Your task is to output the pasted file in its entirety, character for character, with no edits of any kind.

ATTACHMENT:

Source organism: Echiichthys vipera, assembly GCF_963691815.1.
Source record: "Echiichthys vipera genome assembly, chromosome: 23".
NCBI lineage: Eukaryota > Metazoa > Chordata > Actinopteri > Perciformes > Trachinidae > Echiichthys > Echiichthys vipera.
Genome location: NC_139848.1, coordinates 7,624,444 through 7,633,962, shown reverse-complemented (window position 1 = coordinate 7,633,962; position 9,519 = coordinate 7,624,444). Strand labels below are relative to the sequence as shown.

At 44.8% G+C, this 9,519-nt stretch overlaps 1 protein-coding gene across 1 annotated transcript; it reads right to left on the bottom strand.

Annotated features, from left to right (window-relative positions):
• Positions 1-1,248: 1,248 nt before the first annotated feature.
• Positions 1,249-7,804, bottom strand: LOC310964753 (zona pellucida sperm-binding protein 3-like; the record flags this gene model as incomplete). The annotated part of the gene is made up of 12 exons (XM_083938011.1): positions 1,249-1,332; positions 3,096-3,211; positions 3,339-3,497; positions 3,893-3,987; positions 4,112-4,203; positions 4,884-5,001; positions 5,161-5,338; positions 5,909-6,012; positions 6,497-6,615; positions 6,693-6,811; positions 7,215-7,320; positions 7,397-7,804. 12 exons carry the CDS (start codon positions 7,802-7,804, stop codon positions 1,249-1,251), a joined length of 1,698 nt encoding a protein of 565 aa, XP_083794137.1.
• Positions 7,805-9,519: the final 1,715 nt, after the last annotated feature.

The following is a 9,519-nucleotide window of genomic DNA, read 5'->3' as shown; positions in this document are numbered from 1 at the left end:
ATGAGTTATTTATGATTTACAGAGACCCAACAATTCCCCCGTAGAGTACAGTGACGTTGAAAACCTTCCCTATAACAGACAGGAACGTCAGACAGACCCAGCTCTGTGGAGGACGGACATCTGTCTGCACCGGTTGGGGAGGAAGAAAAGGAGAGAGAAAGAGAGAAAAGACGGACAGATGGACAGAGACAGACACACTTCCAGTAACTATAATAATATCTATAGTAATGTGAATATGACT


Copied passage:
Source organism: Echiichthys vipera, assembly GCF_963691815.1.
Source record: "Echiichthys vipera genome assembly, chromosome: 23".
NCBI lineage: Eukaryota > Metazoa > Chordata > Actinopteri > Perciformes > Trachinidae > Echiichthys > Echiichthys vipera.
Genome location: NC_139848.1, coordinates 7,624,444 through 7,633,962, shown reverse-complemented (window position 1 = coordinate 7,633,962; position 9,519 = coordinate 7,624,444). Strand labels below are relative to the sequence as shown.

At 44.8% G+C, this 9,519-nt stretch overlaps 1 protein-coding gene across 1 annotated transcript; it reads right to left on the bottom strand.

Annotated features, from left to right (window-relative positions):
• Positions 1-1,248: 1,248 nt before the first annotated feature.
• Positions 1,249-7,804, bottom strand: LOC310964753 (zona pellucida sperm-binding protein 3-like; the record flags this gene model as incomplete). The annotated part of the gene is made up of 12 exons (XM_083938011.1): positions 1,249-1,332; positions 3,096-3,211; positions 3,339-3,497; positions 3,893-3,987; positions 4,112-4,203; positions 4,884-5,001; positions 5,161-5,338; positions 5,909-6,012; positions 6,497-6,615; positions 6,693-6,811; positions 7,215-7,320; positions 7,397-7,804. 12 exons carry the CDS (start codon positions 7,802-7,804, stop codon positions 1,249-1,251), a joined length of 1,698 nt encoding a protein of 565 aa, XP_083794137.1.
• Positions 7,805-9,519: the final 1,715 nt, after the last annotated feature.

The following is a 9,519-nucleotide window of genomic DNA, read 5'->3' as shown; positions in this document are numbered from 1 at the left end:
ATGAGTTATTTATGATTTACAGAGACCCAACAATTCCCCCGTAGAGTACAGTGACGTTGAAAACCTTCCCTATAACAGACAGGAACGTCAGACAGACCCAGCTCTGTGGAGGACGGACATCTGTCTGCACCGGTTGGGGAGGAAGAAAAGGAGAGAGAAAGAGAGAAAAGACGGACAGATGGACAGAGACAGACACACTTCCAGTAACTATAATAATATCTATAGTAATGTGAATATGACT